Version: 6.x (Current)

Performance Testing

This guide will help you run APIs performance testing. Website performance testing will not be described here.

What a performance testing is

Performance testing aims to describe how your infrastructure performs under a particular workload. So, the output of these tests will show you if your infrastructure can handle the workload.


During tests some metrics should be monitored:

  • k8s nodes status: during tests, do all nodes still remain available?
  • k8s nodes resources: how many resources are consumed during the tests?
  • k8s pods status: are all pods ok or some pods have been restarted? Why?
  • k8s pods resources: how many resources are consumed per pod?
  • k8s pods CPU throttling: Do some pods request more CPU?
  • req/sec average and percentiles: how many req/sec reach your infrastructure?
  • bytes/sec average and percentiles: how many bytes/sec reach your infrastructure?
  • req count grouped by status code: which is the failure rate?
  • req count with TCP errors: how many request fails for non HTTP problem?
  • monitoring/log system status: how many logs are you producing?
  • connected users/socket: how many connections are concurrently made?
  • failure rate: how many request are not 2xx?


Depending on the metrics you want to gather, you can use different tools:

  • Prometheus: k8s monitoring
  • ELK: log monitoring

Which tools can I use

There're lot of tools you can use to run performance testing:

All tools are good.



Before running a performance test, you should ask yourself some questions:

  • which APIs would you test?
  • is there a cache?
  • is there a rate limit?
  • are the APIs under login?
  • are the APIs under HTTPS?
  • would you use KeepAlive or would you rather recreate the connection every time?
  • would you use gzip?
  • which is the expected response body size?
  • which is the expected request body size?
  • are you use the redirect from HTTP to HTTPS?

These questions are not easy to answer and there is not one right response: it depends on your business.

For example if your client is a mobile one, the usage of KeepAlive can be wrong because the mobile connection is not so stable as a M2M one. So, we recommend you to avoid using KeepAlive if you deal with a client Mobile. If you deal with M2M, we recommend you instead to use it.

Identify your use case

There's no "I want to test everything in all possible cases". Initially at least. You should think which use cases are most important and critical.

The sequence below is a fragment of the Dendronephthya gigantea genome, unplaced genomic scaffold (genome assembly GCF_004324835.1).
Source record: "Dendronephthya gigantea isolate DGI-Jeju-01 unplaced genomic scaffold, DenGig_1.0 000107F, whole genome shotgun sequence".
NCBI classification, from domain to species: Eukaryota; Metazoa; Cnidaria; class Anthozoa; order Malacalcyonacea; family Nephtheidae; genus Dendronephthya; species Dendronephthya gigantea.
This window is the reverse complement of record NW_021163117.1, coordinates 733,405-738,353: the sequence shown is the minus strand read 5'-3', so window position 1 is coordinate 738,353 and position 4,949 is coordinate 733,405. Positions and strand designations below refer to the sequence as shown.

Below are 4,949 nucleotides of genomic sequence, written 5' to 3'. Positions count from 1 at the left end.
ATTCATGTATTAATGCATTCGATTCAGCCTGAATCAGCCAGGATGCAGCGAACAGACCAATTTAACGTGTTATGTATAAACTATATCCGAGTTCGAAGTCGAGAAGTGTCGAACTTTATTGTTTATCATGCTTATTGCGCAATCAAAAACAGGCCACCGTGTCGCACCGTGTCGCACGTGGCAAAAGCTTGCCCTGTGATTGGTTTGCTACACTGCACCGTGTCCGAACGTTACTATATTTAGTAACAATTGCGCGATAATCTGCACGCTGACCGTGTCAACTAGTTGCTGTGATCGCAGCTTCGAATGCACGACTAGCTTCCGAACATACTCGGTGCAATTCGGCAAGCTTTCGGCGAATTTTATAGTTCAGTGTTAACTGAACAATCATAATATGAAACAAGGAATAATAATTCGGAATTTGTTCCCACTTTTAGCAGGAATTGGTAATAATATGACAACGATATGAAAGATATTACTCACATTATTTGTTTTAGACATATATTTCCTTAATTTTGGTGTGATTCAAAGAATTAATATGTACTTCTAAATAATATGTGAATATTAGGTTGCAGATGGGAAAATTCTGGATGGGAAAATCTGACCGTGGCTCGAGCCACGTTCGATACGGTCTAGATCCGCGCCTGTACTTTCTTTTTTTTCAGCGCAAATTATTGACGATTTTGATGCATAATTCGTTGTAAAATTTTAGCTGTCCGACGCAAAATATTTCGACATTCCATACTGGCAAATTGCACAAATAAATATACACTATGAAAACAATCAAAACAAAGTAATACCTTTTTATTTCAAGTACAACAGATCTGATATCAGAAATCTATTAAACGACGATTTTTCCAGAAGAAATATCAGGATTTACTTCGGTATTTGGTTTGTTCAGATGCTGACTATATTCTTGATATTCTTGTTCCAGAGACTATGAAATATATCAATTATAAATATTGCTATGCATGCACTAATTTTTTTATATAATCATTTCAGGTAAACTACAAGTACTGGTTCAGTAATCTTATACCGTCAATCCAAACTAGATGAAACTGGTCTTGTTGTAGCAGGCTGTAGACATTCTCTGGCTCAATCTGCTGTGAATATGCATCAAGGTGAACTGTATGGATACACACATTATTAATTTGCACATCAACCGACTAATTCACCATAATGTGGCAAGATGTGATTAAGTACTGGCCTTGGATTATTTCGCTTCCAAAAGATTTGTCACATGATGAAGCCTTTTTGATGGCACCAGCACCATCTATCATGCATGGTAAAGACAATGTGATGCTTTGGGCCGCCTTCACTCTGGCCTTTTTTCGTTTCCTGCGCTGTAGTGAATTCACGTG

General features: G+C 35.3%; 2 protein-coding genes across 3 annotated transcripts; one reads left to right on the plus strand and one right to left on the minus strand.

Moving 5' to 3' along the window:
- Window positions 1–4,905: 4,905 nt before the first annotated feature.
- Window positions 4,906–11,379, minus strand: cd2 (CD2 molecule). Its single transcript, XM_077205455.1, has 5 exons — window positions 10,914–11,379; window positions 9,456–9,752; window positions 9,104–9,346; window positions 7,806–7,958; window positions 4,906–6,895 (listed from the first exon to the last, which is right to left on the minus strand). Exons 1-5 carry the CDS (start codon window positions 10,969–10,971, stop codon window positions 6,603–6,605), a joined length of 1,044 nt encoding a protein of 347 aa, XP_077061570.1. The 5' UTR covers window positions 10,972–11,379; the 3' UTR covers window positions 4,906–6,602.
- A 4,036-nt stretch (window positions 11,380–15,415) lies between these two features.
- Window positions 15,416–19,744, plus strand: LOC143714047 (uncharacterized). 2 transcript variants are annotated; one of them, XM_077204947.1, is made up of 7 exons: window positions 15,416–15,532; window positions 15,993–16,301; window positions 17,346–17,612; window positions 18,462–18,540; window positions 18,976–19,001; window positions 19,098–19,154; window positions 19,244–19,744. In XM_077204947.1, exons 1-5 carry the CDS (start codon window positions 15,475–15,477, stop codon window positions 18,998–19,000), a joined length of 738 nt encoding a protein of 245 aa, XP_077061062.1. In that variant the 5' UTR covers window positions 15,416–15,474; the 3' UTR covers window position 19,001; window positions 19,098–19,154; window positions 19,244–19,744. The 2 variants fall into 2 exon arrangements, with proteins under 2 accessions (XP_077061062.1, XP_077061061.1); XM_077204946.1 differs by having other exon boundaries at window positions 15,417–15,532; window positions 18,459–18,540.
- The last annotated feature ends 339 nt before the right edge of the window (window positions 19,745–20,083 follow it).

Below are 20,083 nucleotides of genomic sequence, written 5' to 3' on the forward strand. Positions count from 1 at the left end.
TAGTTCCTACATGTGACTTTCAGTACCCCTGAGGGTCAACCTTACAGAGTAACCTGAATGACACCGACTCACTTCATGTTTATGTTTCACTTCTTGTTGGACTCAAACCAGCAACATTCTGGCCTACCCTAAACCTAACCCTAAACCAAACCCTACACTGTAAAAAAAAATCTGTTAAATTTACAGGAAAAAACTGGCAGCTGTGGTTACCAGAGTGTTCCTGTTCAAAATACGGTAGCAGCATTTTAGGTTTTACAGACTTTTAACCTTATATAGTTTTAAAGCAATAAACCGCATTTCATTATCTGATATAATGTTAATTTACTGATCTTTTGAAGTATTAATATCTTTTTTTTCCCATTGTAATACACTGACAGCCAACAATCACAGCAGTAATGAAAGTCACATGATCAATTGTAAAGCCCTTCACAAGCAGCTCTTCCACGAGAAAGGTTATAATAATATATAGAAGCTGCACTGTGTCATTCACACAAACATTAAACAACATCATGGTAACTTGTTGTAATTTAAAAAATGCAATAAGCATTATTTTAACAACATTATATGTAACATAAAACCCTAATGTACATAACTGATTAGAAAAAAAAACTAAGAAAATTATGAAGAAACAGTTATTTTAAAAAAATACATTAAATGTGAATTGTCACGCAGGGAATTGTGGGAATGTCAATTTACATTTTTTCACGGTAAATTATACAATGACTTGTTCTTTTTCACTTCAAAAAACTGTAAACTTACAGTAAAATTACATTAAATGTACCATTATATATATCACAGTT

Identify the run case

Before starting with 20M users, start small: 5 users can be a good choice. From this kind of run case, you can think to the next one depending on how the infrastructure reacts to the test.

For example these run cases:

  • 5 users
  • 30 users
  • 50 users
  • 100 users
  • 300 users
  • 1000 users
  • 3000 users
  • 5000 users
  • 10000 users
  • 15000 users
  • ...

Another thing to change from a run to another is the number of replicas of your pods. Again, here you should start from 1 replica and increse if necessary.

When to stop the run case

Collecting metrics is important. The most important one is the failure rate. Depending on your context, you can tolerate 0.1%, 0.5%, 1% or 5%. Monitoring this metric you can stop running your run cases as soon as you reach your tolerance treshold.


In order to simulate traffic, you have to run those tests from multiple external machines. But before going this way, consider to run your tests from only one machine: this will simplify your process and allow you to gather some preliminary results. You might avoid a distributed test.

If you want to perform these tests from multiple machines, consider to follow these rules:

  • create VM with a OS you know (Ubuntu for example)
  • create VM with 4 CPU and 16GB at least
  • create VM in the same subnet
  • create VM in the same subnet for the cluster-ingress
  • use private ip where possible
  • disable all firewall
  • remove limits imposed by OS (ulimit -n for example)


During tests, remember to always gather results and metrics. In the end, you can summarize the numbers.

These kind of tests should answer the question how much do we hold?. It is not easy to answer this question. Always contextualize your answer: "in this use case, with 5000 users the req/sec are 1000 with a failure rate under 0.5%".